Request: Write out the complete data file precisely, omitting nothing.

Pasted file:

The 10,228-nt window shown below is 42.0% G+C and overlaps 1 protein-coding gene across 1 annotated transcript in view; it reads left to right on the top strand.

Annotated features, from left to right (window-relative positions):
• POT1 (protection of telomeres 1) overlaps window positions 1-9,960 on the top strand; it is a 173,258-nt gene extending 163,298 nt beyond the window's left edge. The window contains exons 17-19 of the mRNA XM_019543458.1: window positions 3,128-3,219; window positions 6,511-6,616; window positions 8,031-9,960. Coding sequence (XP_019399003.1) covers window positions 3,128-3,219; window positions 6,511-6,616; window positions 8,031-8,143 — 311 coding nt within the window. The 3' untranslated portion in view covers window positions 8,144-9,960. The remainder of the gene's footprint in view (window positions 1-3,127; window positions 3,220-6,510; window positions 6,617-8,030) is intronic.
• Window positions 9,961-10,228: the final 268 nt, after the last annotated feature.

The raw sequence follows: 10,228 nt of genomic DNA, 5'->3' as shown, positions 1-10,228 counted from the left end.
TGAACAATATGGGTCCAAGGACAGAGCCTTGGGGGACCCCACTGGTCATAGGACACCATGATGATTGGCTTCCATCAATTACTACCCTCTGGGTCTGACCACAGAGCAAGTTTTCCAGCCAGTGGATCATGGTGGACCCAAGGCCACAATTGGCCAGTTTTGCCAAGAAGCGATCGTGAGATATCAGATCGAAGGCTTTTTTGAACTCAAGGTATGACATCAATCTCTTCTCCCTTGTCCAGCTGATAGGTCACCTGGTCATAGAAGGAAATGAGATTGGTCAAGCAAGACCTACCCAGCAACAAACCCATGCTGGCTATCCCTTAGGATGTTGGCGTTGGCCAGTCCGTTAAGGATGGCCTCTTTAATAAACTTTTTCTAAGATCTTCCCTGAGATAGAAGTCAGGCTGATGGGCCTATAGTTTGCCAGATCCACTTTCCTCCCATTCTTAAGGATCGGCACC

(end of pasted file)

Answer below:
The 10,228-nt window shown below is 42.0% G+C and overlaps 1 protein-coding gene across 1 annotated transcript in view; it reads left to right on the top strand.

Annotated features, from left to right (window-relative positions):
• POT1 (protection of telomeres 1) overlaps window positions 1-9,960 on the top strand; it is a 173,258-nt gene extending 163,298 nt beyond the window's left edge. The window contains exons 17-19 of the mRNA XM_019543458.1: window positions 3,128-3,219; window positions 6,511-6,616; window positions 8,031-9,960. Coding sequence (XP_019399003.1) covers window positions 3,128-3,219; window positions 6,511-6,616; window positions 8,031-8,143 — 311 coding nt within the window. The 3' untranslated portion in view covers window positions 8,144-9,960. The remainder of the gene's footprint in view (window positions 1-3,127; window positions 3,220-6,510; window positions 6,617-8,030) is intronic.
• Window positions 9,961-10,228: the final 268 nt, after the last annotated feature.

The raw sequence follows: 10,228 nt of genomic DNA, 5'->3' as shown, positions 1-10,228 counted from the left end.
TGAACAATATGGGTCCAAGGACAGAGCCTTGGGGGACCCCACTGGTCATAGGACACCATGATGATTGGCTTCCATCAATTACTACCCTCTGGGTCTGACCACAGAGCAAGTTTTCCAGCCAGTGGATCATGGTGGACCCAAGGCCACAATTGGCCAGTTTTGCCAAGAAGCGATCGTGAGATATCAGATCGAAGGCTTTTTTGAACTCAAGGTATGACATCAATCTCTTCTCCCTTGTCCAGCTGATAGGTCACCTGGTCATAGAAGGAAATGAGATTGGTCAAGCAAGACCTACCCAGCAACAAACCCATGCTGGCTATCCCTTAGGATGTTGGCGTTGGCCAGTCCGTTAAGGATGGCCTCTTTAATAAACTTTTTCTAAGATCTTCCCTGAGATAGAAGTCAGGCTGATGGGCCTATAGTTTGCCAGATCCACTTTCCTCCCATTCTTAAGGATCGGCACC